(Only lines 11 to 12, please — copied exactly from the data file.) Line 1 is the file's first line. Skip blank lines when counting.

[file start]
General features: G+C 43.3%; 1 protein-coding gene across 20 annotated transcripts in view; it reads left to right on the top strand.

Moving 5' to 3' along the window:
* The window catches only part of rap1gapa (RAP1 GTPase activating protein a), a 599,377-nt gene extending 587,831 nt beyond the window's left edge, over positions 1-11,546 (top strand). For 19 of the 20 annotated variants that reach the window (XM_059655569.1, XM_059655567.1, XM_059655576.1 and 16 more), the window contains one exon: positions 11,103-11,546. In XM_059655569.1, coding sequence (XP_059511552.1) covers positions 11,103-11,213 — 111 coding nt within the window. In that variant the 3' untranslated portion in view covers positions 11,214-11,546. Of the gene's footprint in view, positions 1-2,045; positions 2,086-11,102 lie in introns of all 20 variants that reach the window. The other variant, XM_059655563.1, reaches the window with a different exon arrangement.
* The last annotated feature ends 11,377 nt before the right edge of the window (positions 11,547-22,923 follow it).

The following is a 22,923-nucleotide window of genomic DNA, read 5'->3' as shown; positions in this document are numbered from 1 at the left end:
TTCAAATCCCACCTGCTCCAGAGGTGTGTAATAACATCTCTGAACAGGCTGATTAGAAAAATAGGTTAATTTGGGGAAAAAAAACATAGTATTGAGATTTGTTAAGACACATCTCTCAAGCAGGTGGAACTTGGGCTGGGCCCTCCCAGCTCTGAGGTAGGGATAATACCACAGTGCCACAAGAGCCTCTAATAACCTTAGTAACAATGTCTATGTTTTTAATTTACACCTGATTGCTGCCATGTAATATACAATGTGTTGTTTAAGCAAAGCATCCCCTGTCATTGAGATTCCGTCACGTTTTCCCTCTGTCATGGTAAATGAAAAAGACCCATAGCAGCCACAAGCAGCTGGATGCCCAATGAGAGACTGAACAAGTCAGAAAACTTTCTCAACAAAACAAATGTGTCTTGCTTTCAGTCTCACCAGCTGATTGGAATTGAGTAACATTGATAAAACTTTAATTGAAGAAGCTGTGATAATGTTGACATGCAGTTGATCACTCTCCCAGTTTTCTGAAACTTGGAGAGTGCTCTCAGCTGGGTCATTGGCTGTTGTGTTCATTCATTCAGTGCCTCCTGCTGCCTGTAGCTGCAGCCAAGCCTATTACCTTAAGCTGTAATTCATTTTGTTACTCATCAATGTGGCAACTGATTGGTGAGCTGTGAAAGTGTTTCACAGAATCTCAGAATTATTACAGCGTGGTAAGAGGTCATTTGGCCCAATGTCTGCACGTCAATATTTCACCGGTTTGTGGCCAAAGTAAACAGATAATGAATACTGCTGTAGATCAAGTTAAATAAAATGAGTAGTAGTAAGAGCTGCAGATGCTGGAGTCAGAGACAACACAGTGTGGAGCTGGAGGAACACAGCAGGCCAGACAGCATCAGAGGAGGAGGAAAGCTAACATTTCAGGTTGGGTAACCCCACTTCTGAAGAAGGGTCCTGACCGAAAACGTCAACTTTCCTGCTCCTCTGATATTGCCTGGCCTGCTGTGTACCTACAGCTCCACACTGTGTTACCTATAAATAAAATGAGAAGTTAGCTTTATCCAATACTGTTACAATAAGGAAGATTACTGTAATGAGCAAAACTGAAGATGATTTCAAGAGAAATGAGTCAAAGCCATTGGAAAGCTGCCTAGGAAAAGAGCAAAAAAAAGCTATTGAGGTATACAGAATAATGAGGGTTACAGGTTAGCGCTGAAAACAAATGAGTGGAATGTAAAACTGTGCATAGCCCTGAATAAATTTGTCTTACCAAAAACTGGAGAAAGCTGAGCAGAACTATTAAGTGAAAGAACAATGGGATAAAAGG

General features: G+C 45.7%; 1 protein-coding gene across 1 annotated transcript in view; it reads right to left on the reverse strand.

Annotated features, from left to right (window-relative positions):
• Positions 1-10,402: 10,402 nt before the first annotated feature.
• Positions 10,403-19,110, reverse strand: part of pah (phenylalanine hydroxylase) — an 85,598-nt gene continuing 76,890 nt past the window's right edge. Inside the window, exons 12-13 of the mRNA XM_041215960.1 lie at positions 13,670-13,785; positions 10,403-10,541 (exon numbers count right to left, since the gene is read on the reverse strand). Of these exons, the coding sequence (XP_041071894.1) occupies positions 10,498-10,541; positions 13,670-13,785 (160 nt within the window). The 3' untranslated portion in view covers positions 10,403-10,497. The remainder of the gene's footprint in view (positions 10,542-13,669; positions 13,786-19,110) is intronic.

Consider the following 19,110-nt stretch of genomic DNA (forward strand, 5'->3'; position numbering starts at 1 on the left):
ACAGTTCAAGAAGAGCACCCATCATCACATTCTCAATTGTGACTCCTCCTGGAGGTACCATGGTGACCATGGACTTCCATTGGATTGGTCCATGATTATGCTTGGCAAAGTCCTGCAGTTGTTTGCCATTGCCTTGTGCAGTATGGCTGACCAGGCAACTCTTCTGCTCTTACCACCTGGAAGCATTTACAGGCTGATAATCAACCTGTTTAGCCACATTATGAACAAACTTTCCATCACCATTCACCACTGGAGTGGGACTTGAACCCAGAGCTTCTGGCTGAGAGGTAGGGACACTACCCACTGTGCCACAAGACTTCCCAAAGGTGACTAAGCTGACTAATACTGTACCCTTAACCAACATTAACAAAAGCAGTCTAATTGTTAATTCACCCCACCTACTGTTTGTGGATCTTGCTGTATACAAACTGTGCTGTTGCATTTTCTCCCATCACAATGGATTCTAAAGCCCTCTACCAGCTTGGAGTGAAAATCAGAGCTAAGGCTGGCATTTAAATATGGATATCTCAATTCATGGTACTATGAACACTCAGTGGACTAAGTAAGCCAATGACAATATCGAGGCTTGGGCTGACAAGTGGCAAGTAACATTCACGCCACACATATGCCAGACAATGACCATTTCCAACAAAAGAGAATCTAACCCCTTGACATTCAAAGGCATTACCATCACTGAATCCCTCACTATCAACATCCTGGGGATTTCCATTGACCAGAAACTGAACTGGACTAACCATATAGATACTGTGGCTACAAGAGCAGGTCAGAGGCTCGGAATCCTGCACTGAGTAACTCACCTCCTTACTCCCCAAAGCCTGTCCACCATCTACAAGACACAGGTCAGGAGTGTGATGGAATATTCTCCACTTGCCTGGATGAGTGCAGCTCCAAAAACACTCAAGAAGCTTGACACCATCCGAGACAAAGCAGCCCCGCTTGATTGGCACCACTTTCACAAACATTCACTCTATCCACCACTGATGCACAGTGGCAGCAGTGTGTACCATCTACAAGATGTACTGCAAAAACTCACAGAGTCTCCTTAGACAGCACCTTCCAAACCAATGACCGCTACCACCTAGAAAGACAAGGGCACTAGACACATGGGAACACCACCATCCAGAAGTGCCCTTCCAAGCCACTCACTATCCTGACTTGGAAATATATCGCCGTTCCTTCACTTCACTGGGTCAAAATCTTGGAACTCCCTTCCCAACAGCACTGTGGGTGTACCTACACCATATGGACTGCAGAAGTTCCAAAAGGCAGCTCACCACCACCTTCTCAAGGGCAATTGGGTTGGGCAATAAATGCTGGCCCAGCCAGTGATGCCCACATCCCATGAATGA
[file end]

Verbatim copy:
Consider the following 19,110-nt stretch of genomic DNA (forward strand, 5'->3'; position numbering starts at 1 on the left):
ACAGTTCAAGAAGAGCACCCATCATCACATTCTCAATTGTGACTCCTCCTGGAGGTACCATGGTGACCATGGACTTCCATTGGATTGGTCCATGATTATGCTTGGCAAAGTCCTGCAGTTGTTTGCCATTGCCTTGTGCAGTATGGCTGACCAGGCAACTCTTCTGCTCTTACCACCTGGAAGCATTTACAGGCTGATAATCAACCTGTTTAGCCACATTATGAACAAACTTTCCATCACCATTCACCACTGGAGTGGGACTTGAACCCAGAGCTTCTGGCTGAGAGGTAGGGACACTACCCACTGTGCCACAAGACTTCCCAAAGGTGACTAAGCTGACTAATACTGTACCCTTAACCAACATTAACAAAAGCAGTCTAATTGTTAATTCACCCCACCTACTGTTTGTGGATCTTGCTGTATACAAACTGTGCTGTTGCATTTTCTCCCATCACAATGGATTCTAAAGCCCTCTACCAGCTTGGAGTGAAAATCAGAGCTAAGGCTGGCATTTAAATATGGATATCTCAATTCATGGTACTATGAACACTCAGTGGACTAAGTAAGCCAATGACAATATCGAGGCTTGGGCTGACAAGTGGCAAGTAACATTCACGCCACACATATGCCAGACAATGACCATTTCCAACAAAAGAGAATCTAACCCCTTGACATTCAAAGGCATTACCATCACTGAATCCCTCACTATCAACATCCTGGGGATTTCCATTGACCAGAAACTGAACTGGACTAACCATATAGATACTGTGGCTACAAGAGCAGGTCAGAGGCTCGGAATCCTGCACTGAGTAACTCACCTCCTTACTCCCCAAAGCCTGTCCACCATCTACAAGACACAGGTCAGGAGTGTGATGGAATATTCTCCACTTGCCTGGATGAGTGCAGCTCCAAAAACACTCAAGAAGCTTGACACCATCCGAGACAAAGCAGCCCCGCTTGATTGGCACCACTTTCACAAACATTCACTCTATCCACCACTGATGCACAGTGGCAGCAGTGTGTACCATCTACAAGATGTACTGCAAAAACTCACAGAGTCTCCTTAGACAGCACCTTCCAAACCAATGACCGCTACCACCTAGAAAGACAAGGGCACTAGACACATGGGAACACCACCATCCAGAAGTGCCCTTCCAAGCCACTCACTATCCTGACTTGGAAATATATCGCCGTTCCTTCACTTCACTGGGTCAAAATCTTGGAACTCCCTTCCCAACAGCACTGTGGGTGTACCTACACCATATGGACTGCAGAAGTTCCAAAAGGCAGCTCACCACCACCTTCTCAAGGGCAATTGGGTTGGGCAATAAATGCTGGCCCAGCCAGTGATGCCCACATCCCATGAATGA